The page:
In honor of Earth Day, WildAid and Choice launched our newest campaign to promote sustainable, humane tourism practices across Vietnam. Launched during peak tourist season, the Wilderness Explorers travel series follows notable campaign ambassadors as they experience the extraordinary beauty of two of Vietnam’s national parks, exploring and learning about wildlife-friendly tourism.

With the slogan “Be a Wilderness Explorer, not a Destroyer—Say No to Bushmeat,” the campaign aims to reduce the consumption of bushmeat by fostering a love of nature among viewers and steering travelers away from harmful behaviors that pose threats to wildlife and risks to their health. Launched late last month with two hour-long reality game show episodes hosted by Miss Universe Vietnam 2017, H’Hen Nie, the campaign also employs video PSAs and print billboards to reach its target audience, and an educational website where travelers can learn about wildlife-friendly tourism activities, take a pledge to stop eating bushmeat, and join a community committed to protecting wildlife.

H’Hen Nie, Wilderness Explorers host

In each episode, the Explorers—comprised of popular Vietnamese actresses, singers, and MC/content creators—trek through stunning parks and complete various nature challenges that require them to learn about wildlife. In episode 1, they immerse themselves in the wilderness of Cat Tien National Park, completing a treasure hunt among the Ancient Tung Tree and trying to spot wildlife at night. In episode 2, audiences follow the Explorers as they navigate the fascinating forests of Cuc Phuong National Park and the picturesque rivers of Van Long Wetland Nature Reserve while trying to photograph the elusive Delacour’s langur and uncover the mysteries of a prehistoric cave.

As of May 1st, the episodes have garnered over 634,000 views and over 5,000 engagements. The campaign ambassadors joined us in posting the content, which has boosted our messages to millions across Vietnam. A short behind-the-scenes clip of H’Hen Nie helping to release wild animals back to the forest elicited over 800 organic comments, predominantly about poaching and why people should not eat the featured wildlife.

Vietnam is considered a hotspot for the transportation and consumption of bushmeat and other wildlife products. According to WWF Vietnam, up to 4,000 tons of bushmeat are traded illegally through Vietnam’s markets, with an estimated 2,000 tons of bushmeat consumed annually. And according to a 2021 survey from WWF and Globescan, 14% of Vietnamese participants had purchased bushmeat and wildlife products in the last 12 months. Additionally, 20% of participants were “very likely or somewhat likely” to buy wildlife products in the future.

The Wilderness Explorers cast explores Vietnam’s Van Long Wetland Nature Reserve in episode 2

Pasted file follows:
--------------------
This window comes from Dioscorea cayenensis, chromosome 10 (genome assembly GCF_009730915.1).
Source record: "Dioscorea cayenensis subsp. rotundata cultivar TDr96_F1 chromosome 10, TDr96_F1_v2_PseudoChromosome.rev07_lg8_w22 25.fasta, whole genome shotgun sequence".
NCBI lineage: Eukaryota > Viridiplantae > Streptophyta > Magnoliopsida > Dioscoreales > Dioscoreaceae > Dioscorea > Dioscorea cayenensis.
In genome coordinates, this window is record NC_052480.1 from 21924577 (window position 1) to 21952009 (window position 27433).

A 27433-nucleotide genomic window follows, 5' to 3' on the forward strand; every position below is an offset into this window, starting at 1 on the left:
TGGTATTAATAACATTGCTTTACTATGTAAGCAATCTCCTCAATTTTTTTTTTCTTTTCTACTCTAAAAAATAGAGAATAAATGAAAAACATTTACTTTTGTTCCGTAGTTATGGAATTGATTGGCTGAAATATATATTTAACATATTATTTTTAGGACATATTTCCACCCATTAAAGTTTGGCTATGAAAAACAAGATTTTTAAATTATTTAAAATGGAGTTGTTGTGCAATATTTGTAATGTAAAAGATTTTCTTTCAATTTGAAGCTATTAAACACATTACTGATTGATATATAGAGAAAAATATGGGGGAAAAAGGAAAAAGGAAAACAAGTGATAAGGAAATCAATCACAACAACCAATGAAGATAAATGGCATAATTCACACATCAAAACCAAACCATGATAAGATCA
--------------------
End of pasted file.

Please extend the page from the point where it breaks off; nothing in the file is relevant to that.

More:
The ecotourism and nature-based tourism trend has recently gained traction across Vietnam. The country has nearly 14.8 million hectares of forests and these provide a significant source of income for around 25 million people. To develop sustainable tourism, many rescue centers, nature reserves, and other nature-based entities have begun incorporating wildlife conservation into their tours. National parks such as Cat Tien and Cuc Phuong have implemented experiential and educational activities related to wild animals, allowing visitors to update their species knowledge and contribute to protecting nature. Animal-friendly tourism has also received much attention, as demonstrated by recent initiatives to end elephant riding, improve elephant welfare, and encourage a shift to more positive actions, such as just feeding or taking photos with elephants. WildAid and Choice aim to expand messages of animal-friendly tourism beyond elephants to protect many more wild species.

Each campaign ambassador has their own meaningful motivations for participating in the Wilderness Explorers campaign, revolving around a love for and deep connection with nature. The ambassadors agree that tourism needs to be sustainable and humane, where visitors take nothing but photos, kill nothing but time, and leave nothing but footprints and memories.

Reflecting on her experience, H’Hen Nie said, “I have had many opportunities to go to many forests and have realized that each nature reserve and national park has its own unique value. Only when we respect the forests and nature will their value be elevated. I hope that through these forest trips, tourists will not take anything from nature but photographs and memories.”

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About WildAid

WildAid is a non-profit organization with a mission to protect wildlife from illegal trade and other imminent threats. While most wildlife conservation groups focus on protecting animals from poaching, WildAid primarily works to reduce global consumption of wildlife products such as elephant ivory, rhino horn and shark fin soup. With an unrivaled portfolio of celebrity ambassadors and a global network of media partners, WildAid leverages more than $308 million in annual pro-bono media support with a simple message: When the Buying Stops, the Killing Can Too. 

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